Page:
Remember the one about the man who killed his parents, then asked for mercy because he's an orphan? Well, chutzpah has a new definition. On Labor Day, the Republican National Committee tweeted the following claim: "This #LaborDay, the White House & Democrats believe paying women less than men is an acceptable practice." [...] Staggering. Stunstonishing. Mind-blowing. I mean, if tweeting that graphic means that the RNC is ready to line up every Republican in or running for Congress and seriously press them to talk about equal pay, great. Because so far what we've got does not seem to support this statement even a little bit.
When msnbc's Chris Jansing asked Republican National Committee Press Secretary Kirsten Kukowski in April what policies her party would support to improve pay equity, Kukowski couldn't think of anything. It was right around this time that the Texas Republican Party blamed women for the pay gap, saying women in the workforce would be better compensated if they became "better negotiators."
It's incidents like these that lead to discouraging results for the GOP: "A detailed report commissioned by two major Republican groups -- including one backed by Karl Rove -- paints a dismal picture for Republicans, concluding female voters view the party as 'intolerant,' 'lacking in compassion' and 'stuck in the past."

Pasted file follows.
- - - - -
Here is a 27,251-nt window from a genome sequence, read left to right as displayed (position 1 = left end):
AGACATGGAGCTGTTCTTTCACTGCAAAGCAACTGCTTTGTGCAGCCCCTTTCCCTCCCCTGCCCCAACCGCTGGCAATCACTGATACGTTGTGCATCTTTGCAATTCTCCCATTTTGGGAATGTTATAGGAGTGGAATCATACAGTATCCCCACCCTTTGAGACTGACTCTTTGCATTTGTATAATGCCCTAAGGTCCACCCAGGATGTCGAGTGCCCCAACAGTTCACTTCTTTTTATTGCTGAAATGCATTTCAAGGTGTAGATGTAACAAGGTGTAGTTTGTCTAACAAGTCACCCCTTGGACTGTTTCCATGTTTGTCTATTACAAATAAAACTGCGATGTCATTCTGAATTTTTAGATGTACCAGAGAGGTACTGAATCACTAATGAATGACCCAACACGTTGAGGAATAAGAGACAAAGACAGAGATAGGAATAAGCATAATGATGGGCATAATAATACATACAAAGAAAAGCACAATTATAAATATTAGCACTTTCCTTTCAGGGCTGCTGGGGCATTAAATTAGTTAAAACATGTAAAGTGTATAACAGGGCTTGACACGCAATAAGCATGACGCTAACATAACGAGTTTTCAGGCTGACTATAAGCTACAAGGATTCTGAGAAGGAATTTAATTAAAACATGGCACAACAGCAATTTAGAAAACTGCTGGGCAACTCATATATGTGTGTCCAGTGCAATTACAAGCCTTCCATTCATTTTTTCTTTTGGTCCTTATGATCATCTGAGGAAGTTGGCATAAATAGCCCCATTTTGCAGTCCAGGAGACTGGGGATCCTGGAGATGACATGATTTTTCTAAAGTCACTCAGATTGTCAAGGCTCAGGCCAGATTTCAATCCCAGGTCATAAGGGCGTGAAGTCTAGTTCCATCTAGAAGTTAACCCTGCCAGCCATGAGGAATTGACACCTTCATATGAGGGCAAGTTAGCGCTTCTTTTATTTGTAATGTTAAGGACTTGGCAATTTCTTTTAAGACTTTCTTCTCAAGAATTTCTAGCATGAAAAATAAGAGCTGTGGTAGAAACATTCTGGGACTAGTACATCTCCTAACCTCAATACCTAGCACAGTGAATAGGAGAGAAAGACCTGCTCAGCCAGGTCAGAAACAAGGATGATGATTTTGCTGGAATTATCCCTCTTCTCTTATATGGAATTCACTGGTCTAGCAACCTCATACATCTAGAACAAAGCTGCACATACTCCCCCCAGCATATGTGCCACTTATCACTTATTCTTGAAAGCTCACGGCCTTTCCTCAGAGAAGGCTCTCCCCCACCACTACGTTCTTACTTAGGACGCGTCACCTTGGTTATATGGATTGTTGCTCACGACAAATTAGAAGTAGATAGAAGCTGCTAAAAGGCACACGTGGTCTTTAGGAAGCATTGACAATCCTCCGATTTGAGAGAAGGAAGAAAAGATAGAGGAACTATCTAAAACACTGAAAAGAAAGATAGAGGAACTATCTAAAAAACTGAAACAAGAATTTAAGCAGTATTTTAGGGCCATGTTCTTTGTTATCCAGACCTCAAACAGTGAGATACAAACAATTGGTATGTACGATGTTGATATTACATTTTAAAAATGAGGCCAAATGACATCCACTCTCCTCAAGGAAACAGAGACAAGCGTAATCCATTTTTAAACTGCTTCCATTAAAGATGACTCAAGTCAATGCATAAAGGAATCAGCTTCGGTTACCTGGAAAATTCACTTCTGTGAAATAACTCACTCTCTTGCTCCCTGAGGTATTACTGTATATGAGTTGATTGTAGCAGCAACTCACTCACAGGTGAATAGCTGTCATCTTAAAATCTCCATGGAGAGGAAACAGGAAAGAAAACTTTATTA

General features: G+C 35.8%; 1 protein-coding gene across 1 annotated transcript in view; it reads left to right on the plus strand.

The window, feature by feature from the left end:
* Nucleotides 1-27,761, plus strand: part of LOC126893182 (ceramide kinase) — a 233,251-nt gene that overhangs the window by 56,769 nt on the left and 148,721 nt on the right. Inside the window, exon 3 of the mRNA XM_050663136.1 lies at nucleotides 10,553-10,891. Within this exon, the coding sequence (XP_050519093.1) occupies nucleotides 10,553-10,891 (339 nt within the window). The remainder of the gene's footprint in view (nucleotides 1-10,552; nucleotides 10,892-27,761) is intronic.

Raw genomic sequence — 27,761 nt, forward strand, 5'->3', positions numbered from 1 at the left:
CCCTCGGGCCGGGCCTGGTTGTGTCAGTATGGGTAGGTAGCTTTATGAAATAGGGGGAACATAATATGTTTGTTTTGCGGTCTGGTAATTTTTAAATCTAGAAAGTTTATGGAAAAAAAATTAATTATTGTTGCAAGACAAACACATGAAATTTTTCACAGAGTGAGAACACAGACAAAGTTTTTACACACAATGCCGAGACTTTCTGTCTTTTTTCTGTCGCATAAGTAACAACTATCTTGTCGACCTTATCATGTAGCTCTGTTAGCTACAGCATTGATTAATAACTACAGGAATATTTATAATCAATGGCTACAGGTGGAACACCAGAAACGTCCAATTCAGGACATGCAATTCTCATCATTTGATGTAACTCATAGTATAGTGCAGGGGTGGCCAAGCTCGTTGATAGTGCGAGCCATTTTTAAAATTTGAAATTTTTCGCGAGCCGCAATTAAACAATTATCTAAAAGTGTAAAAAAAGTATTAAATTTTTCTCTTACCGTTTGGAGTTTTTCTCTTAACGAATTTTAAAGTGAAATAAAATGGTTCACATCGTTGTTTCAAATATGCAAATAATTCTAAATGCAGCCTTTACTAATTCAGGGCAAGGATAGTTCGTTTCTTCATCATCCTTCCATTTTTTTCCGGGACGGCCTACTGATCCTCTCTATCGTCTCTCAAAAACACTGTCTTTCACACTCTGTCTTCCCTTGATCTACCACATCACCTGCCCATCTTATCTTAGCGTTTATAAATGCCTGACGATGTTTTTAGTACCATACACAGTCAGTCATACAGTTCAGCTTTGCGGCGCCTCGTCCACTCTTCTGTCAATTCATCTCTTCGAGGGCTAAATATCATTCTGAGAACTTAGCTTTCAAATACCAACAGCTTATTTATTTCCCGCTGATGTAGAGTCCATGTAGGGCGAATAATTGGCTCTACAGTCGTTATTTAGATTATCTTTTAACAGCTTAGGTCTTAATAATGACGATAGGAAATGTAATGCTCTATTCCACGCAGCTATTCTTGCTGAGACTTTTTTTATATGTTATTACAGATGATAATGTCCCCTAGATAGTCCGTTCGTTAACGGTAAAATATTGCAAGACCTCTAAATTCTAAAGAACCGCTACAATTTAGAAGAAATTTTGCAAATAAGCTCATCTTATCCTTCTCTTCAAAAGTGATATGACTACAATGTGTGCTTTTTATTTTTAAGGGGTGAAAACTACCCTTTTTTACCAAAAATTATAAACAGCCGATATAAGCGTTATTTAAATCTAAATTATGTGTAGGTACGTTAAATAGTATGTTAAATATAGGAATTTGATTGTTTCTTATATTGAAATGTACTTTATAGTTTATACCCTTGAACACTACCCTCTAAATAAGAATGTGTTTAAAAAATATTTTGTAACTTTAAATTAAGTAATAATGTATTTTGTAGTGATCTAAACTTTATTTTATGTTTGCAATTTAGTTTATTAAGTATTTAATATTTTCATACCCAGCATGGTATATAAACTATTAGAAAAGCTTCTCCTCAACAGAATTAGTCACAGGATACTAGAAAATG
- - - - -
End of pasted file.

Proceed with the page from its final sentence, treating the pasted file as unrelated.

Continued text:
But that was last week. This week, as Laura Clawson noted, the RNC has a new message.
It's hard to even know where to start with a claim this audacious. Does one focus on Republican opposition to the Lilly Ledbetter Fair Pay Act? Or how about the GOP killing the Paycheck Fairness Act?
Do you highlight the prominent Republican officials who worry about what pay-equity measures might mean for men? Or focus on the prominent Republican officials who see the debate over wage discrimination as "nonsense"? Or maybe remind folks about the prominent Republican officials who are convinced that "most of the barriers" women face in the workplace have already "been lowered"?
But perhaps the toughest question to answer today is, why in the world would the RNC pick this fight today?
It's easy to assume the Republican National Committee is just poking Democrats with a stick for the sake of getting attention -- the party, in other words, is just trolling -- but this is the kind of move that undermines the RNC's own interests.
After all, this election season, Democrats would be absolutely thrilled to have a big, post-Labor Day fight over which party is more committed to pay equity.
Now the RNC wants to start this fight on purpose? Which strategic genius in Reince Priebus' office came up with this idea?